If you’re just hearing about EMV now, then I have some bad news for you.
EMV rollout started about a year ago and has since passed one major deadline, Oct 1st 2015, for merchants. This deadline dictated that the merchant is now responsible for chargebacks and fraudulent transactions.
During the rollout of EMV many business owners were slow to adopt the technology. Especially in restaurants where we still see that most if not all are relying solely on magstripe. Many restaurant owners refuse, or delay upgrading over the pure convenience that magstripe has provided them for years. Even though they’re the ones bleeding out cash in fees and chargebacks each month.
EMV transactions rely on a small embedded chip programmed with a special token. The chip gives it the ability to dynamically generate a secure transaction between the bank and the card. Every time the card is used the token is updated. This secures cardholder information from being stolen. Whereas magstripe cards can be copied to any other card, such as a hotel-key card.
With the liability shift, there’s more at stake than just large fees; your merchant account and your sanity too.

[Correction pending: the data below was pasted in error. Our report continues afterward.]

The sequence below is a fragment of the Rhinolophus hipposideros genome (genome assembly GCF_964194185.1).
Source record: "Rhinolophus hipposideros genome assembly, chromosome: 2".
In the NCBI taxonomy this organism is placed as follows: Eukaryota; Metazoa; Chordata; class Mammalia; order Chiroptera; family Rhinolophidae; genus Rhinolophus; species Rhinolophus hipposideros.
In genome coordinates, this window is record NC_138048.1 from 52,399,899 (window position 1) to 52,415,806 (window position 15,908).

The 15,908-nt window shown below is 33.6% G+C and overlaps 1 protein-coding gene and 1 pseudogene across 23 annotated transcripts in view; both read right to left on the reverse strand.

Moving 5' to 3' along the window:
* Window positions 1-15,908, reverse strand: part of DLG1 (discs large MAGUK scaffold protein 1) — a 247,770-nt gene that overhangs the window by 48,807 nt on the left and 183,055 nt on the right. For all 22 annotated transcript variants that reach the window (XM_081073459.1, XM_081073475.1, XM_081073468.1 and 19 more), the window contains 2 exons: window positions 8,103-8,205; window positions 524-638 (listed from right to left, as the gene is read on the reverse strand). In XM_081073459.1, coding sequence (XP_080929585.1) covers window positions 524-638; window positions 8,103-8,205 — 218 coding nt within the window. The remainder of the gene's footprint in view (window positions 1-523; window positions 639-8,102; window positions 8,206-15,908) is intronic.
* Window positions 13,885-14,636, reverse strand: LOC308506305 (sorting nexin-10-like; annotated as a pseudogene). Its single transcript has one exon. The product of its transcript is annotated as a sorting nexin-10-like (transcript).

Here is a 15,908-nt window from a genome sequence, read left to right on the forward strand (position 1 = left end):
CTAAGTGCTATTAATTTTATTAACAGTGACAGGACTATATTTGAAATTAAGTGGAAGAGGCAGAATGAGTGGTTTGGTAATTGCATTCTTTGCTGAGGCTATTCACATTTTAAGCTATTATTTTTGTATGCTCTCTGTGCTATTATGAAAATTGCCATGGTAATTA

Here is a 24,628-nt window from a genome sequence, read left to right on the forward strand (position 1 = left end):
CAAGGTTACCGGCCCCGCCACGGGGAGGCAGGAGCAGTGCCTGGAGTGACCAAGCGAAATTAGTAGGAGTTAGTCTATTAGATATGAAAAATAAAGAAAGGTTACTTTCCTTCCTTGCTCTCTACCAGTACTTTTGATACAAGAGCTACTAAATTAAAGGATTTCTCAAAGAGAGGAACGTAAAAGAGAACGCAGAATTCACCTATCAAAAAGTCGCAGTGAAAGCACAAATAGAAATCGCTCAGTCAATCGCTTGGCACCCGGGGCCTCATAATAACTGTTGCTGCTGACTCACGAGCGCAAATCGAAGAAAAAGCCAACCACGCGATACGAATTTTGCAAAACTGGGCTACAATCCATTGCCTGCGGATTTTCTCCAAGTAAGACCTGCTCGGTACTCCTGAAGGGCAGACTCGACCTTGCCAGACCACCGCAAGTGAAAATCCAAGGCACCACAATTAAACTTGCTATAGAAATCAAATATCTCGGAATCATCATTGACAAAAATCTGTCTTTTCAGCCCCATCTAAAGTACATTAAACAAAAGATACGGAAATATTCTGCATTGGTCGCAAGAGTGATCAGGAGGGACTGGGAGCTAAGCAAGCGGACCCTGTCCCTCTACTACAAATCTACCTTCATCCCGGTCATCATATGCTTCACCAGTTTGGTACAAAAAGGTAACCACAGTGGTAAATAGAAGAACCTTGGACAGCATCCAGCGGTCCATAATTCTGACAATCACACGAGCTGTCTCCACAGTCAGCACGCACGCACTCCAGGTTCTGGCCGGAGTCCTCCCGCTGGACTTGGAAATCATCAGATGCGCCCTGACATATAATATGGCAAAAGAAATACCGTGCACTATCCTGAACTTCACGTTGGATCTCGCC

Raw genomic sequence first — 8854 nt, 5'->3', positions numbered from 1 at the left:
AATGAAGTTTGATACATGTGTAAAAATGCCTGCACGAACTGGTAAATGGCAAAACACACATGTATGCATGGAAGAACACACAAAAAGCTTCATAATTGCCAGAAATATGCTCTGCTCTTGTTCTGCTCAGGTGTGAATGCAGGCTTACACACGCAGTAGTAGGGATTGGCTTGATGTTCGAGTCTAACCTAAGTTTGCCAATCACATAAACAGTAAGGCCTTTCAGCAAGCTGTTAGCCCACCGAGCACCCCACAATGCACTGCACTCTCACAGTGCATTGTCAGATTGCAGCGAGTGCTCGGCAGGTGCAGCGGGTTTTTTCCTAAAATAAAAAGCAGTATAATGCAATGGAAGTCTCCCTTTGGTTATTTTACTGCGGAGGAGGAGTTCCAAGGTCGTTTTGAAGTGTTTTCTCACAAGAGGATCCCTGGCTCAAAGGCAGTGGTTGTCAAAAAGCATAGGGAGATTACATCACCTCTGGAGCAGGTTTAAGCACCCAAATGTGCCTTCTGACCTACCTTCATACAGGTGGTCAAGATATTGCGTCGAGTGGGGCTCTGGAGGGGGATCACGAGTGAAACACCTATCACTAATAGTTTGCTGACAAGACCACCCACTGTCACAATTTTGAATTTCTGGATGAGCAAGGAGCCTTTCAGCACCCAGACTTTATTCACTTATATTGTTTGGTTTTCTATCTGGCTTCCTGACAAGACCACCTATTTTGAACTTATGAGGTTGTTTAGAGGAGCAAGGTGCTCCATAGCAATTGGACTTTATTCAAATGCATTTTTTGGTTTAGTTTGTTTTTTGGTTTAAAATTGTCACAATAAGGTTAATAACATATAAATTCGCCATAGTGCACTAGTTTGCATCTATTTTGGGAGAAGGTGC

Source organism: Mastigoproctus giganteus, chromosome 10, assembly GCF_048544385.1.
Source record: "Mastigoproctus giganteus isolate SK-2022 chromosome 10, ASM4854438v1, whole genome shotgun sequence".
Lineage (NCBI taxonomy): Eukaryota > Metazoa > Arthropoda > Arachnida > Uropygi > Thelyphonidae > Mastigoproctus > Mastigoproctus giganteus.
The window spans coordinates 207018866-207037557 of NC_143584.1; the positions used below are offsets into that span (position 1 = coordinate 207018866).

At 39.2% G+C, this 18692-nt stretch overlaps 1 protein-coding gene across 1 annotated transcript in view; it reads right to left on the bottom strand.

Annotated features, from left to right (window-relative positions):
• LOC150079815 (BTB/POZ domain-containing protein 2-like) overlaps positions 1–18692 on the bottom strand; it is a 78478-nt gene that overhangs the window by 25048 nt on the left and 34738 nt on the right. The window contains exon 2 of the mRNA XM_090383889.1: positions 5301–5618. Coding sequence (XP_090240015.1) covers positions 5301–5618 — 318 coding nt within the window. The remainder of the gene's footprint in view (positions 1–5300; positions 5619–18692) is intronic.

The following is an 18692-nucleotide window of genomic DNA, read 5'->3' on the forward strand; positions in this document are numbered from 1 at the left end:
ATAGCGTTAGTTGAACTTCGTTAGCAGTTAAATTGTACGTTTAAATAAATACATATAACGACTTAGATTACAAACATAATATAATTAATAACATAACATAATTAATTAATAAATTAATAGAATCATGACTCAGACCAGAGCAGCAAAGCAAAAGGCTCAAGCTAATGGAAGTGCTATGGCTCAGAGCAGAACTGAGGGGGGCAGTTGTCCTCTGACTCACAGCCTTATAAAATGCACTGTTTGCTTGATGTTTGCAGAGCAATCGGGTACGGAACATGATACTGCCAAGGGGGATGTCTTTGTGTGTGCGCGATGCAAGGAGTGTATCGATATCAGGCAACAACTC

Any chip card swiped via magstripe is immediately eligible for a fatal chargeback. The customer can initiate a chargeback and possibly win or if the card was stolen you’ll be held responsible. Not the bank.
This can cause a lot of headache trying to get documents and proof presented to the issuer. In our experience, many merchants get fed up and take the hit because it’s not worth their time for small ticket transactions. Ultimately this adds up in the long run.
One great way to ensure your business is secured is to start accepting chip cards now. Many restaurants believe that this change will cause increased difficulties and frustrations among employees and customers.
However, think about the numerous other possibilities you can implement. A gateway-integrated chip and PIN terminal can completely cut the point of sale out of the transaction processing environment. This protects you and cardholders from infected systems.
Another honorable solution is pay at table. This provides a way for customers to pay right at the table, making way for a speedy checkout. Not only can this be used for just paying at the table, retail merchants can provide employees with terminals/scanners. Great for small ticket checkout wherever the customer is in the store (just like at Apple).
These new technologies open us up to new ideas to improve the customer checkout experience and cut the middle man out of transaction processing. While we may enjoy the convenience of having everything packed into one point of sale system, it becomes more of a hassle down the road to maintain, and opens us up to attacks.
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